The chromatographic characteristics were determined for a set of microfabricated separation channels structured with cylindrical and diamond-shaped pillars with a characteristic size of 5 µm. Channels with different structures and porosities were etched in a silicon wafer using lithographic techniques. The permeability for flow of the channels was shown to increase strongly with the overall porosity. Diamond-shaped pillars appeared to yield a slightly higher permeability than cylindrical pillars at the same channel porosity. Compared to packed columns, permeabilities were higher by a factor of up to 5. Band dispersion in the channels was measured with an unretained fluorescent probe compound using a fluorescence microscope. A relatively large variation in the observed plate heights between channels was found, which was mainly attributed to the inaccurate geometry of the structure close to the side walls. Reduced plate heights between 0.2 and 1.0 were obtained. The lowest plate heights were found for channels with low porosity. The chromatographic impedances were calculated and compared to the values for the traditional chromatographic systems. For one of the structured microchannels the impedance was found to be more than ten times lower than for a column packed with nonporous spherical particles. With the data collected, predictions are given on the possibilities in terms of efficiency and speed offered by structured microchannels for pressure-driven separations, taking practical constraints into account.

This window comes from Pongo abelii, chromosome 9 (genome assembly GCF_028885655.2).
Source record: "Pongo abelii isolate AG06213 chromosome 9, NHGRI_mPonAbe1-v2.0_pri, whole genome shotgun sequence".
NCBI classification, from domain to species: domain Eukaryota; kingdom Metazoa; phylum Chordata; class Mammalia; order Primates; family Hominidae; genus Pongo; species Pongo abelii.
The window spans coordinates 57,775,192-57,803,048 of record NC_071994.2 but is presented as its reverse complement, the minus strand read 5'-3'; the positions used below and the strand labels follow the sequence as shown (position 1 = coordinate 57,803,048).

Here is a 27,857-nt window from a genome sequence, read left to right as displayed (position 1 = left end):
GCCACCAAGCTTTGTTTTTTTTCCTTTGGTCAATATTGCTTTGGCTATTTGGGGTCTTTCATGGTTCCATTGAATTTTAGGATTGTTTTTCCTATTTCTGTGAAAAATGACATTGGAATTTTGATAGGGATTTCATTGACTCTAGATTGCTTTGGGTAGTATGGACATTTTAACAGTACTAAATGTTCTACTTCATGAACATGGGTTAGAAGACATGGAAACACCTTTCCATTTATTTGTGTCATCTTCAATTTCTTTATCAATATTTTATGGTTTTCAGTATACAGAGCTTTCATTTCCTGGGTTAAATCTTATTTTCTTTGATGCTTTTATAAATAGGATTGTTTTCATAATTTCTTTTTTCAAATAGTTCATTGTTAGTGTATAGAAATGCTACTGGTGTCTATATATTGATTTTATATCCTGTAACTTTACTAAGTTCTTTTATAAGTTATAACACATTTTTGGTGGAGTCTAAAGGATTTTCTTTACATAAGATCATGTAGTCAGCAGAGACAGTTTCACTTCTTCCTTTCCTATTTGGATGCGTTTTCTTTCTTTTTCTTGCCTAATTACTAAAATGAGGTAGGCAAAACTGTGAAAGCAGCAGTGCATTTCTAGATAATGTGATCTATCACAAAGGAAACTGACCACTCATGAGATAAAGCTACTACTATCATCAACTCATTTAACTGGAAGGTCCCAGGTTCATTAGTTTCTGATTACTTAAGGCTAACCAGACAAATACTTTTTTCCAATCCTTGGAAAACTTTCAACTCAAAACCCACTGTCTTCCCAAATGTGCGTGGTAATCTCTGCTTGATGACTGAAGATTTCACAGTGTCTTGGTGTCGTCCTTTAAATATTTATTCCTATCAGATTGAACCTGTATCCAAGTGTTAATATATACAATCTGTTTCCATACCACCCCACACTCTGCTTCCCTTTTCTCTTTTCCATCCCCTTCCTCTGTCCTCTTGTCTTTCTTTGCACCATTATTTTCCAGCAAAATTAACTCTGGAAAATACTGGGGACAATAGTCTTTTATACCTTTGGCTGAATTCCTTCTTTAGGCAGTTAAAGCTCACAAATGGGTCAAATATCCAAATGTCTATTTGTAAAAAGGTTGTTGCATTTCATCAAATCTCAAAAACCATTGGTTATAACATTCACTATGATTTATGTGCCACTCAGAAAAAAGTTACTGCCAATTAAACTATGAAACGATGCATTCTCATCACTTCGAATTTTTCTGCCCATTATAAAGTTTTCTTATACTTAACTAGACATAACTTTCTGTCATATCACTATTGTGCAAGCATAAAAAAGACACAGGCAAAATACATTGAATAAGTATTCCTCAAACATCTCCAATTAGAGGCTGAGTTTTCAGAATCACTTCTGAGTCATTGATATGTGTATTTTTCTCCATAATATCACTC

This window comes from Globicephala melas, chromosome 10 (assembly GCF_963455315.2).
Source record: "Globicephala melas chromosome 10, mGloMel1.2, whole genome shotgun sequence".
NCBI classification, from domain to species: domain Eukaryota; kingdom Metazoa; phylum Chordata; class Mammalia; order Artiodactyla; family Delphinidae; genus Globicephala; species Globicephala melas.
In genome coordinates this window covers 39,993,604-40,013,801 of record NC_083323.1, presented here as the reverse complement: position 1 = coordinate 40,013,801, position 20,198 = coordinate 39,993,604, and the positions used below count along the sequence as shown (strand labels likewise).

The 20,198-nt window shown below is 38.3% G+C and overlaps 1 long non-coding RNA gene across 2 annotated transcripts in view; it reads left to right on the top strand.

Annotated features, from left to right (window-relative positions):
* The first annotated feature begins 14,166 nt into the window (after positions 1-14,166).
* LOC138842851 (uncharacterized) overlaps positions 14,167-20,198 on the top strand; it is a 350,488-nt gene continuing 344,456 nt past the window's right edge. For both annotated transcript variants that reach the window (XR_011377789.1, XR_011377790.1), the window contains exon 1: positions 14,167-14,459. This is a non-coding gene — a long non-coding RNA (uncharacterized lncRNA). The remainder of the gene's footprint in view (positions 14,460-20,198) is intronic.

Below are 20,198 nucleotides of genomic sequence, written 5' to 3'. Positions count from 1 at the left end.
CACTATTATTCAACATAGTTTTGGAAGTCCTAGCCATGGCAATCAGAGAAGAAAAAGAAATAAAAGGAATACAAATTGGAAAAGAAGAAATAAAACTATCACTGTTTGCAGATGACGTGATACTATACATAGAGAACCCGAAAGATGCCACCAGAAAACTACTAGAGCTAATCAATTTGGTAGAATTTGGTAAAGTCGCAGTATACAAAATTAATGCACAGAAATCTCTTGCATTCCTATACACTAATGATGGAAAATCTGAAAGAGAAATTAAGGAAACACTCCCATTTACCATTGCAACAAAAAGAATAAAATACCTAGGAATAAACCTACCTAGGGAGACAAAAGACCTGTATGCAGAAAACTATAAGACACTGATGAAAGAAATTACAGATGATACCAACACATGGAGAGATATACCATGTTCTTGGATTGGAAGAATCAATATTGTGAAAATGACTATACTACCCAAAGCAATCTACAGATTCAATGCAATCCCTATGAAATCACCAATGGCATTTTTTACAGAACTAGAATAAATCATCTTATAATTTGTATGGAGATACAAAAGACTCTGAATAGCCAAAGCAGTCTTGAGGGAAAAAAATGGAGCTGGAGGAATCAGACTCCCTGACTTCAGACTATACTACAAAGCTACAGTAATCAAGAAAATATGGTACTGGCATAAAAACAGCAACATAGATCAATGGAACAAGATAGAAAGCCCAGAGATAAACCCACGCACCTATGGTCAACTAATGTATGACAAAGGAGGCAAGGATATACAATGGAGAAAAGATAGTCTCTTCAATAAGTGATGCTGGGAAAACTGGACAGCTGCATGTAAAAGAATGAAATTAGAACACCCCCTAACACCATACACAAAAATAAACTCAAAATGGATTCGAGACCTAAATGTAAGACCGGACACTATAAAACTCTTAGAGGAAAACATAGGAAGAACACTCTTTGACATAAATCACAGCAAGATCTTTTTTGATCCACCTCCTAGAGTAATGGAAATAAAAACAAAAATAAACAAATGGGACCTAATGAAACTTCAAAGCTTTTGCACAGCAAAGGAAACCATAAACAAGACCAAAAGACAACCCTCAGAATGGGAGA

- Pressure-driven chromatography
- Permeability for flow
- Chromatographic impedance